Preservation Detroit board member Jennifer Ruud said the group started in the 70s as “Preservation Wayne” when a group of Wayne State University students wanted to save the David McKenzie house, named after the first dean of the college, from demolition. The group later expanded its mission to preserving historic structures throughout the city, changing its name to Preservation Detroit.
Then, in 2001 when Detroit was hosting celebrations for Detroit’s 300th birthday, Preservation Detroit board members decided that Detroit shouldn’t be the only large metropolitan area in the Midwest without a walking tour. Since then, the group has hosted a variety of tours with different themes, including arts and culture and bicycle tours, but the Eastern Market walking tour is a favorite.
Tour leader Lisa Rush says they try to cap the tours around 20 people so the experience is more personalized.
“We talk about the history of the market and the fact that it is the oldest and largest open-air market in the U.S. We’re always thrilled to point out that the record for that is held by Detroit,” Rush said. She also talks about what was going on in the city before the market was established, including the fact that a cemetery, several breweries, and a large German community, including German churches and German-owned businesses, were located in the area that is now Eastern Market. Rush said the tours don’t actually go through the middle of the market, because it would be too chaotic and they’d likely lose people from the tour group as they stopped to browse. “We talk to them about what the market has planned for the future and tell them how to shop at the market, with specifics for each season,” Rush said. “Then we let them go shopping or give them recommendations for lunch or further shopping.”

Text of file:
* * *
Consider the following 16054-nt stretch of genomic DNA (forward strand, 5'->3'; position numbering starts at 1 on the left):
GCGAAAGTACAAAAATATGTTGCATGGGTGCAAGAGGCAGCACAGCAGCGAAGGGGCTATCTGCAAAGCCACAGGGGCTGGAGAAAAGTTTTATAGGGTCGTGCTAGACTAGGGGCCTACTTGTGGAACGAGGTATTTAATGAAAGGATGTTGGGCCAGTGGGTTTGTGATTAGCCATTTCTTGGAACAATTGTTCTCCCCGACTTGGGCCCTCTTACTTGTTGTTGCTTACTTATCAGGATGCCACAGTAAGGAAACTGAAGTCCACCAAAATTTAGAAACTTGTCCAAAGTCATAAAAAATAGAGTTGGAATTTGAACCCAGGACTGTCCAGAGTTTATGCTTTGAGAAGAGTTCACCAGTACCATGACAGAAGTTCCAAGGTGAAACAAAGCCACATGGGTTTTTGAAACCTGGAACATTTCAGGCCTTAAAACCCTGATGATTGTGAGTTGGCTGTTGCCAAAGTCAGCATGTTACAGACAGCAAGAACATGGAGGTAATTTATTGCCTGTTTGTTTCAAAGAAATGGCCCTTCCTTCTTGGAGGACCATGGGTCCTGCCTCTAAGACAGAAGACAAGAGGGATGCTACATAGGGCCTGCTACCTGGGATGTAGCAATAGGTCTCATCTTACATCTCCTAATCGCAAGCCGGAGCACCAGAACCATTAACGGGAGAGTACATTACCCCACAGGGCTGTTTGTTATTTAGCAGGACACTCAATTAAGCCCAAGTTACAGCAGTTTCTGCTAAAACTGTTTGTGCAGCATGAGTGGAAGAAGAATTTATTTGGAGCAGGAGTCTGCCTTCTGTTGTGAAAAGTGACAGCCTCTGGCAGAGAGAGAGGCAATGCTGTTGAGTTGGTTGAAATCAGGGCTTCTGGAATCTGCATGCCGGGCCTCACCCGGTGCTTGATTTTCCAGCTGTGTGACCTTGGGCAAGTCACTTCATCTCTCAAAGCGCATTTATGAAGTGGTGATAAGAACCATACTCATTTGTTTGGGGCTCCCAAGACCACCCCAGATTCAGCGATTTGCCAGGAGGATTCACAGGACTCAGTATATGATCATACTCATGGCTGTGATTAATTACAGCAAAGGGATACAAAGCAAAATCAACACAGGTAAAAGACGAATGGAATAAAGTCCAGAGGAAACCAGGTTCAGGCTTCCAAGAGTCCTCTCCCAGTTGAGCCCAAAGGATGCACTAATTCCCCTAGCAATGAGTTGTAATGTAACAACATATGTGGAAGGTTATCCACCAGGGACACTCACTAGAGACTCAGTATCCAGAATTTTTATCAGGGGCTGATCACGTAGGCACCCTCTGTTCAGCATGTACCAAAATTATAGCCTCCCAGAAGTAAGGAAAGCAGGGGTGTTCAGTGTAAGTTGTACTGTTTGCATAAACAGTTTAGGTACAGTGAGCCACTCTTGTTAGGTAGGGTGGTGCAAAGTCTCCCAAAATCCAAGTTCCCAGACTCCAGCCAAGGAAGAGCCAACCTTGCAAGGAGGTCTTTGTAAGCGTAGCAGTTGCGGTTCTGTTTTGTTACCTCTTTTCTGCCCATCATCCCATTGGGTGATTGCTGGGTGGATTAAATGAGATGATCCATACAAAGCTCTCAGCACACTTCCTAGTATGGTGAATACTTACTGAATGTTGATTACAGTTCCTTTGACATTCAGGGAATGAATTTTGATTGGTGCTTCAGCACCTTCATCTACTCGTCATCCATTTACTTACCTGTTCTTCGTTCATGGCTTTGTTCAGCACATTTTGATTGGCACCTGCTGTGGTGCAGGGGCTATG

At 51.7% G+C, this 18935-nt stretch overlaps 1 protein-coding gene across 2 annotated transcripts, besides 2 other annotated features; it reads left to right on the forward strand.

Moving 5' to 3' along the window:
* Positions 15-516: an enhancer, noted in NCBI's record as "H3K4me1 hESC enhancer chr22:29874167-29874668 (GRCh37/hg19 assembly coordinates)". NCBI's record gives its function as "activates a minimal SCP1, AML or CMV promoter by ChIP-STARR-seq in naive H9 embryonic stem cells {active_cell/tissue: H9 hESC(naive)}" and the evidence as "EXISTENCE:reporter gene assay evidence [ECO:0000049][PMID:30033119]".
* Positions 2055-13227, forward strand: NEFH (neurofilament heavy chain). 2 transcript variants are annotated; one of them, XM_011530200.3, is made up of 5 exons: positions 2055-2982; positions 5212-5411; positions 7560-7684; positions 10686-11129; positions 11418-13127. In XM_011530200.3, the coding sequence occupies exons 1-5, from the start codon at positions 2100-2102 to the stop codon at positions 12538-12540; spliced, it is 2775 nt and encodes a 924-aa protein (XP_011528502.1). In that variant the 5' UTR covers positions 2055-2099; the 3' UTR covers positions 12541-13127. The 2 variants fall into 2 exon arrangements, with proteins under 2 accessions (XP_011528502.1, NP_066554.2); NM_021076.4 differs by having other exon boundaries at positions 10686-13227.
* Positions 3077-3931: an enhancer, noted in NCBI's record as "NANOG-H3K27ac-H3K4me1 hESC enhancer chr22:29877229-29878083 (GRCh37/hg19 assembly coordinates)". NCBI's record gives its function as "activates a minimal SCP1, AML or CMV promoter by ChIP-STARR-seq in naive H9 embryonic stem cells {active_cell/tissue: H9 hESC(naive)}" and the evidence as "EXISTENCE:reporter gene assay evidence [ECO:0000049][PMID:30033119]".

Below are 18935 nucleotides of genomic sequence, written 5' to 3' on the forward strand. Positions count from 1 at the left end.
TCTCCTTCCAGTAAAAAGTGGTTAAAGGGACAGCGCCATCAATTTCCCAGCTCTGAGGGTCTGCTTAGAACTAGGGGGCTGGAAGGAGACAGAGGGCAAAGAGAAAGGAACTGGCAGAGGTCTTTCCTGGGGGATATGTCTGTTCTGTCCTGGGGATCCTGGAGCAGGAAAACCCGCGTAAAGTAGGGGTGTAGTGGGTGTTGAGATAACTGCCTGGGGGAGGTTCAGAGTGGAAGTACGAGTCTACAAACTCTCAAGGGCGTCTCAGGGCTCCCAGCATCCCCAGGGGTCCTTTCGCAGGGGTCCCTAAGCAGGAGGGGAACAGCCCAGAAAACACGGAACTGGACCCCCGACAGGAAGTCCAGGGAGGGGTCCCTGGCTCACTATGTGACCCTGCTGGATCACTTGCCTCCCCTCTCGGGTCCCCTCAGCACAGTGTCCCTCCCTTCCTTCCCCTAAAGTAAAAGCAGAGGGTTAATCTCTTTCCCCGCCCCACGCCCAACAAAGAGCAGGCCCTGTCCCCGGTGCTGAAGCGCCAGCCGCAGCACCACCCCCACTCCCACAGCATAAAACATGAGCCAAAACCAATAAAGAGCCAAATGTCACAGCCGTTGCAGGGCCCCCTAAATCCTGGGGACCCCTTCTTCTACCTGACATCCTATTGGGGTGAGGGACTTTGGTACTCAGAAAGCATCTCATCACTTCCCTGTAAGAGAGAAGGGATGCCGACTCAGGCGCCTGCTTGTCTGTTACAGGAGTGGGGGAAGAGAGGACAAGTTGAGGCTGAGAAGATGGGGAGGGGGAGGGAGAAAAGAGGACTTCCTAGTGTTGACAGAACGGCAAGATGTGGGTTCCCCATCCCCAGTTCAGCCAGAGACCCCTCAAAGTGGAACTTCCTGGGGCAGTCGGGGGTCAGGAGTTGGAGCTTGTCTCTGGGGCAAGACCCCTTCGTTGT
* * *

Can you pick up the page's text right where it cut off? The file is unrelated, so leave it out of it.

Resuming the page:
Participants meet a volunteer guide at the Welcome Center between Sheds #2 and #3 at 1445 Adelaide. Tours last about two to two and a half hours, cover about a mile, and are held rain or shine. The cost is $12 for Preservation Detroit members or $15 for non-members.
For more information about Preservation Detroit, visit preservationdetroit.org. To purchase tour tickets, visit shop.preservationdetroit.org.
~Sarah Rigg is a freelance writer and editor in southeast Michigan. You may reach her at firstname.lastname@example.org.